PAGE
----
• lash out verbally at others.
    • withdraw (emotionally or physically).
    • challenge the authority of the instructor or other adult.
    • refuse to comply with adult requests or to follow classroom routines.
    • project blame onto others.

     Strategies to prevent or reduce the intensity of student defensiveness:

    • Avoid discussions of “who is right” or “who is in control.”
    • Approach the student privately, make eye contact, address the student in a quiet voice about his or her behavior.
    • Use humor to defuse conflict situation.
    • Consider an apology if you have inadvertently wronged or offended the student.
    • Impose appropriate consequences on peers if they are provoking the student through teasing, taunts, verbal challenges, or physical horseplay.
    • Help the student to identify appropriate range of responses for the situation and to select one.
    • Permit student some leeway on assignment or classroom expectations (as an acknowledgement of the life or situational stress that they might be experiencing).
    • Teach the student non-stigmatizing ways to get academic help and support in the classroom.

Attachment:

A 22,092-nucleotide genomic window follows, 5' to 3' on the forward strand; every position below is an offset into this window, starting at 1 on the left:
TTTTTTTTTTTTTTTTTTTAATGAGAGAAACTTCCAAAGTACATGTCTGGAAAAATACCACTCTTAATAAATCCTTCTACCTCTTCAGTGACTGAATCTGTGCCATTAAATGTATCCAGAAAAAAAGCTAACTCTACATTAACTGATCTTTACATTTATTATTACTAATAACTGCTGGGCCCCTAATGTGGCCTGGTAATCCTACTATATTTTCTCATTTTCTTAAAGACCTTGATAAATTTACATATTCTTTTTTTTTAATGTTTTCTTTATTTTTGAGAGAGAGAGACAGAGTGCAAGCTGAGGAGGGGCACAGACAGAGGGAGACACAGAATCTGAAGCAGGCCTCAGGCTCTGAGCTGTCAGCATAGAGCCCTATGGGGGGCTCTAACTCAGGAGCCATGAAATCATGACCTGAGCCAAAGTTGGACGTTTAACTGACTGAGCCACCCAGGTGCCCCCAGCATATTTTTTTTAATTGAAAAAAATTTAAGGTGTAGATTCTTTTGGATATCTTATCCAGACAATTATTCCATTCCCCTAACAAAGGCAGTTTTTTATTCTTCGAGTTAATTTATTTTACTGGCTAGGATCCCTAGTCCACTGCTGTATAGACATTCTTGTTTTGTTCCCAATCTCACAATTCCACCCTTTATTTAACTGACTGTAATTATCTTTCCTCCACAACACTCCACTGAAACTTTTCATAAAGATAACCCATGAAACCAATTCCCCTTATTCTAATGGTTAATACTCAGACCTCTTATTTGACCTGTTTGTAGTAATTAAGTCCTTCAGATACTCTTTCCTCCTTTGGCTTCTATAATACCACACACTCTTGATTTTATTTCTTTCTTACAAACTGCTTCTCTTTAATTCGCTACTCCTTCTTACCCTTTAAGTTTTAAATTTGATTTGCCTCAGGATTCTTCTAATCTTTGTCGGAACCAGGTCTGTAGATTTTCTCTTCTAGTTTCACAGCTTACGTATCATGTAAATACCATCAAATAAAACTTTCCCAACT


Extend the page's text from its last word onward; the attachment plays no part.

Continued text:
• Direct the student to write down the main points of his or her concerns. Promise that you will read through the student’s account and meet individually to discuss the problem.
    • Use effective teacher commands to direct the student: (1) keep each command brief, (2) state command directly rather than in “Could you please…” format, (3) use businesslike tone, avoiding anger and sarcasm, (4) avoid lengthy explanations for why you are making the request, (4) repeat command once if student fails to comply, then follow up with pre-determined consequences.
    • Use planned ignoring (NOTE: This strategy works best when the student lacks an audience).

Stage 3: Aggression
      Warning Signs: The student may…

    • make verbal threats.
    • use abusive language.
    • assume threatening posture (e.g., with fists raised).
    • physically strike out at peers or adults.

Strategies to react to, prepare for or respond to student verbal or physical aggression:

  • Remove other students or adults from the immediate vicinity of student (to protect their safety and eliminate an audience)
  • Adopt a supportive stance: step slightly to the side of the student and orient your body so that you face the student obliquely at a 45- to 90-degree angle.
  • Respect the student’s personal space. Most people interpret the distance extending outward from their body to a distance of 2-1/2 to 3 feet as a bubble of personal space. To both ensure your physical safety and reduce the student’s sense of threat, always stand at least a leg’s length away from the student.